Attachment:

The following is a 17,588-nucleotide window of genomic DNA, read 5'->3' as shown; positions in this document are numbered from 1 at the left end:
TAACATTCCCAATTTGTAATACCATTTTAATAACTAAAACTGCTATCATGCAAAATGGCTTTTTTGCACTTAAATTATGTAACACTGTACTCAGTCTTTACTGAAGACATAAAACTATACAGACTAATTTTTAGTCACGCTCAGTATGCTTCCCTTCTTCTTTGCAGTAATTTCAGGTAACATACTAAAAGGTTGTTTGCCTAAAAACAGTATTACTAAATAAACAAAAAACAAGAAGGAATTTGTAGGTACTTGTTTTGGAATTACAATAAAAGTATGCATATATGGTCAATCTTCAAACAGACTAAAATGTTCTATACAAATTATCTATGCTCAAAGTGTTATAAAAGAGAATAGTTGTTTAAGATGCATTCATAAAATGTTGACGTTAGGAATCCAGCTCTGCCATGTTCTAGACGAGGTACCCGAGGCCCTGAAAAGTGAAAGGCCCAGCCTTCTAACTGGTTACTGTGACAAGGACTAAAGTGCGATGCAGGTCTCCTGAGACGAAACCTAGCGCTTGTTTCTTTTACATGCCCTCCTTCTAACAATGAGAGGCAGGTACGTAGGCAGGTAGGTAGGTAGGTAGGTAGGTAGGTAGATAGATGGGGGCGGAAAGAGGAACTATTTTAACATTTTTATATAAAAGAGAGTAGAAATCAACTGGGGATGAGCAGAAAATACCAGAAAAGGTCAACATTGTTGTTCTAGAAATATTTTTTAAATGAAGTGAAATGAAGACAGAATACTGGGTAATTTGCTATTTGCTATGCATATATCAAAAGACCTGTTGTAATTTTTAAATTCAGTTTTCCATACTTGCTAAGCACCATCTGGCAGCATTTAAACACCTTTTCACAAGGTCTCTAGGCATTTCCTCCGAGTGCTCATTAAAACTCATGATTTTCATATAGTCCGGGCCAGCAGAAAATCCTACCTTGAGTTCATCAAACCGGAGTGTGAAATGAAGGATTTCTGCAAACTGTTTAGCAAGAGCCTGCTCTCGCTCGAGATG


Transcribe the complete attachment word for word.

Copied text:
The following is a 17,588-nucleotide window of genomic DNA, read 5'->3' as shown; positions in this document are numbered from 1 at the left end:
TAACATTCCCAATTTGTAATACCATTTTAATAACTAAAACTGCTATCATGCAAAATGGCTTTTTTGCACTTAAATTATGTAACACTGTACTCAGTCTTTACTGAAGACATAAAACTATACAGACTAATTTTTAGTCACGCTCAGTATGCTTCCCTTCTTCTTTGCAGTAATTTCAGGTAACATACTAAAAGGTTGTTTGCCTAAAAACAGTATTACTAAATAAACAAAAAACAAGAAGGAATTTGTAGGTACTTGTTTTGGAATTACAATAAAAGTATGCATATATGGTCAATCTTCAAACAGACTAAAATGTTCTATACAAATTATCTATGCTCAAAGTGTTATAAAAGAGAATAGTTGTTTAAGATGCATTCATAAAATGTTGACGTTAGGAATCCAGCTCTGCCATGTTCTAGACGAGGTACCCGAGGCCCTGAAAAGTGAAAGGCCCAGCCTTCTAACTGGTTACTGTGACAAGGACTAAAGTGCGATGCAGGTCTCCTGAGACGAAACCTAGCGCTTGTTTCTTTTACATGCCCTCCTTCTAACAATGAGAGGCAGGTACGTAGGCAGGTAGGTAGGTAGGTAGGTAGGTAGGTAGATAGATGGGGGCGGAAAGAGGAACTATTTTAACATTTTTATATAAAAGAGAGTAGAAATCAACTGGGGATGAGCAGAAAATACCAGAAAAGGTCAACATTGTTGTTCTAGAAATATTTTTTAAATGAAGTGAAATGAAGACAGAATACTGGGTAATTTGCTATTTGCTATGCATATATCAAAAGACCTGTTGTAATTTTTAAATTCAGTTTTCCATACTTGCTAAGCACCATCTGGCAGCATTTAAACACCTTTTCACAAGGTCTCTAGGCATTTCCTCCGAGTGCTCATTAAAACTCATGATTTTCATATAGTCCGGGCCAGCAGAAAATCCTACCTTGAGTTCATCAAACCGGAGTGTGAAATGAAGGATTTCTGCAAACTGTTTAGCAAGAGCCTGCTCTCGCTCGAGATG